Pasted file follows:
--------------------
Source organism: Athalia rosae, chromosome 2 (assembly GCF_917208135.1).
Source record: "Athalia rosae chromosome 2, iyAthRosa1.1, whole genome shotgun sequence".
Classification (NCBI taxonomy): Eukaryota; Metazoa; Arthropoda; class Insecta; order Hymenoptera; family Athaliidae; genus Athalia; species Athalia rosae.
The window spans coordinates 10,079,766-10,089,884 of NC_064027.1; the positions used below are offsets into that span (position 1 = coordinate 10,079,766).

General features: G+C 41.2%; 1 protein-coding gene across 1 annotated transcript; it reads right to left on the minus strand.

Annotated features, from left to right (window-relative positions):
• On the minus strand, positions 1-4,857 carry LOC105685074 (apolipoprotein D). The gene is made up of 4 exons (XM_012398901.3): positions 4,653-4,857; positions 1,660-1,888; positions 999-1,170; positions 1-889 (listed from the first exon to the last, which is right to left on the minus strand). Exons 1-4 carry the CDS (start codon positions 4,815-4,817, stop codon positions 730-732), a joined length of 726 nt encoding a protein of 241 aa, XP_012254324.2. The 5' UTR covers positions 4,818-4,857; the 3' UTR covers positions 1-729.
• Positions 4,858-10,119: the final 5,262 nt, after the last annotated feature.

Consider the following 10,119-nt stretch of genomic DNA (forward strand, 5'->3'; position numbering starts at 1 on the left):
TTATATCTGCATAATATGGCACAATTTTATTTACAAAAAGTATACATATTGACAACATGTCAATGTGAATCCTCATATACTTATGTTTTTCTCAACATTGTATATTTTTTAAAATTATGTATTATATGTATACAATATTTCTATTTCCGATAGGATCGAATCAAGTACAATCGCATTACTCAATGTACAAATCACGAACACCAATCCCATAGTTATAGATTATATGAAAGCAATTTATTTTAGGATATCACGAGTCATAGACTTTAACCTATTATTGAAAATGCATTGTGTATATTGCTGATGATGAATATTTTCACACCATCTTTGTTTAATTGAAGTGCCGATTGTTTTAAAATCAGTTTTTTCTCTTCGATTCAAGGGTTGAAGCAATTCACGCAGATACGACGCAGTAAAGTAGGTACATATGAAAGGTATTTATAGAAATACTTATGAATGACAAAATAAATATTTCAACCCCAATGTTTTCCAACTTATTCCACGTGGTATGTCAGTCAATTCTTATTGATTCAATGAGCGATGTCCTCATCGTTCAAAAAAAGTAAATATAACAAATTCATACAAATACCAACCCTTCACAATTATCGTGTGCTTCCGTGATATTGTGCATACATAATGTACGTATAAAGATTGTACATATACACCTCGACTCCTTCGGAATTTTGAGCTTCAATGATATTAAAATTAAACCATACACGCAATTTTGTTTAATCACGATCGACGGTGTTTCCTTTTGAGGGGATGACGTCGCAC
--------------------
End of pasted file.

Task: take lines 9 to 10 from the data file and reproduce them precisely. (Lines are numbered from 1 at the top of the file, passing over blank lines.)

Consider the following 10,119-nt stretch of genomic DNA (forward strand, 5'->3'; position numbering starts at 1 on the left):
TTATATCTGCATAATATGGCACAATTTTATTTACAAAAAGTATACATATTGACAACATGTCAATGTGAATCCTCATATACTTATGTTTTTCTCAACATTGTATATTTTTTAAAATTATGTATTATATGTATACAATATTTCTATTTCCGATAGGATCGAATCAAGTACAATCGCATTACTCAATGTACAAATCACGAACACCAATCCCATAGTTATAGATTATATGAAAGCAATTTATTTTAGGATATCACGAGTCATAGACTTTAACCTATTATTGAAAATGCATTGTGTATATTGCTGATGATGAATATTTTCACACCATCTTTGTTTAATTGAAGTGCCGATTGTTTTAAAATCAGTTTTTTCTCTTCGATTCAAGGGTTGAAGCAATTCACGCAGATACGACGCAGTAAAGTAGGTACATATGAAAGGTATTTATAGAAATACTTATGAATGACAAAATAAATATTTCAACCCCAATGTTTTCCAACTTATTCCACGTGGTATGTCAGTCAATTCTTATTGATTCAATGAGCGATGTCCTCATCGTTCAAAAAAAGTAAATATAACAAATTCATACAAATACCAACCCTTCACAATTATCGTGTGCTTCCGTGATATTGTGCATACATAATGTACGTATAAAGATTGTACATATACACCTCGACTCCTTCGGAATTTTGAGCTTCAATGATATTAAAATTAAACCATACACGCAATTTTGTTTAATCACGATCGACGGTGTTTCCTTTTGAGGGGATGACGTCGCAC